In a recent paper in Public Archaeology, Joseph Wilson exposes the Burrows Cave site in Illinois as a ludicrous farce and says that archaeologists have been remiss in allowing such silliness to go unanswered. I discuss Wilsons arguments in my March column in the Columbus Dispatch.

If you’re not an avid reader of the Ancient American, a magazine devoted to proving that Columbus was only the last in a long parade of African, Asian and European discoverers of America, you may not be aware of the wonders supposedly entombed within the depths of Burrows Cave — wonders that make what Howard Carter found in Tutankhamens tomb look paltry by comparison.
The extravagant claims of gold statues, gold sarcophagi, gold coins, bronze weapons, and parchment scrolls, however, have never been verified. Instead, of sharing any of these remarkable objects with the world, the discoverer instead has brought forth thousands of inscribed stone tablets bearing images of what appear to be various Old World peoples, including Phoenicians, Hebrews, and Romans. Wilson writes that thousands of these tablets have been sold to hopeful collectors.

Wilson concludes that Burrows Cave has been a crude, but highly successful con game. Its success is due principally to the gullibility of those people anxious to believe in what the tablets appear to reveal about America’s ancient past. Wilson, however, makes the compelling argument that a large part of why the hoax has succeeded for so long is the general failure of archaeologists to recognize the seriousness of the threat posed by this sort of activity. He claims that a thorough debunking of these claims in a mainstream journal twenty years ago might have nipped this problem in the bud.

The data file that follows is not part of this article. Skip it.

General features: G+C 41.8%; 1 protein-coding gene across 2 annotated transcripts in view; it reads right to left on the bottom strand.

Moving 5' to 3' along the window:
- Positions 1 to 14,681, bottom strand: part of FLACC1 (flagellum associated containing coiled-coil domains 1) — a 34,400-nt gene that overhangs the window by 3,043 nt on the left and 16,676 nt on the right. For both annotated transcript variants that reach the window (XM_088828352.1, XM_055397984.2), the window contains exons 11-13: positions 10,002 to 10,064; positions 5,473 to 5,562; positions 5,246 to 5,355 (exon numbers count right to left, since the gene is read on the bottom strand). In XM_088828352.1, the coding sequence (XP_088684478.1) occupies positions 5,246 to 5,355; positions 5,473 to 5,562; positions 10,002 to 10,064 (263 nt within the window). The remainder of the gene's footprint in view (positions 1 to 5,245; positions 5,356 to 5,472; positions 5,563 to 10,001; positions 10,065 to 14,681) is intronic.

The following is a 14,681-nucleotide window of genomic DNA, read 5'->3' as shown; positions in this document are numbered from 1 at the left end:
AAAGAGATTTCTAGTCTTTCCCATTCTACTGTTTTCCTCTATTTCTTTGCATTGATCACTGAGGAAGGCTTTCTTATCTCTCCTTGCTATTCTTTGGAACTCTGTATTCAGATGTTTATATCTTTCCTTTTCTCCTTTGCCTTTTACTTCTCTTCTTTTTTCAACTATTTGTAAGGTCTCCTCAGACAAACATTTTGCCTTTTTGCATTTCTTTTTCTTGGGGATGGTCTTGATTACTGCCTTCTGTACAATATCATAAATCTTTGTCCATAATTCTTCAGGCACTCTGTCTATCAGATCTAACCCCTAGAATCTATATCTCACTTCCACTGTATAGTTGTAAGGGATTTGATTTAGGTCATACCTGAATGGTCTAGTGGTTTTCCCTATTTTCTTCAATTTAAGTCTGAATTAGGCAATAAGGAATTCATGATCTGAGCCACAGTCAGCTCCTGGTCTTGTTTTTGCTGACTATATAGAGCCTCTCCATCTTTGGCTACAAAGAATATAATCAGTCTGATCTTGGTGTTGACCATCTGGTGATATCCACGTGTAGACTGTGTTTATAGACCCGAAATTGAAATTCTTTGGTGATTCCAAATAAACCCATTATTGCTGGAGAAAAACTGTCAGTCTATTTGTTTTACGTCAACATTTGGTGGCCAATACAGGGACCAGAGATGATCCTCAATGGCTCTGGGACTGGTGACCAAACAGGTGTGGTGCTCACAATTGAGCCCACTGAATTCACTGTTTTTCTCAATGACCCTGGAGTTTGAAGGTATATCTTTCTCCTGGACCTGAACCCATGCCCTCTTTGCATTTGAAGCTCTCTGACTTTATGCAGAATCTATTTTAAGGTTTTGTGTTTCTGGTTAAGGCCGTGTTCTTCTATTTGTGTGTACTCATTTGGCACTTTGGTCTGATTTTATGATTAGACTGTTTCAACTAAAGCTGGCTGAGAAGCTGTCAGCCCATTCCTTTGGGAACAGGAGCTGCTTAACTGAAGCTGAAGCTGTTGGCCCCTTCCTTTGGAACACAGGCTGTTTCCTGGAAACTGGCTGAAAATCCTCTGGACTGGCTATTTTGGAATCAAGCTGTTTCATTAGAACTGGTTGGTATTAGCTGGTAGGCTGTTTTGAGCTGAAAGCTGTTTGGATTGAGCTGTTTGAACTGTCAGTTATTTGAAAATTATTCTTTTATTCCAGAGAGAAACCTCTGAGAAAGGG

He goes on to offer Burrows Cave as a lesson for aspiring archaeologists; proof of what happens when professionals turn their noses up at opportunities for engagement with community interests, no matter how obscure they may seem.

I agree with Wilson and, over the course of my career, I have made efforts to call attention to unsupported claims about the past, including writing columns on various examples for the Dispatch.

I am sure that, because I am primarily a museum archaeologist rather than a full-time university professor, I am more sensitive to issues relating to public education than are my more academically oriented colleagues, but Wilson makes a strong case that all professional archaeologists should take more responsibility for setting the record straight when such controversies appear in public discourse.
Here are links to several examples of my responses to archaeological mis- (or dis-) information:
Radiocarbon dates for dinosaur bones?
Hidden history, hidden agenda
Lost Civilizations of North America
2012 Mayan Apocalypse
Myth of the Moundbuilders
Newark’s Holy Stones
Michigan Relics
West Virginias Grave Creek Stone
Crystal skulls and Serpent Mound

If you’re interested in learning more about the Burrows Cave hoax, I recommend the following links: Falling Into Burrows Cave Burrows Cave: a modern hoax 2009 Burrows Cave Update  

Brad Lepper

Posted March 3, 2013
Topics: Archaeology

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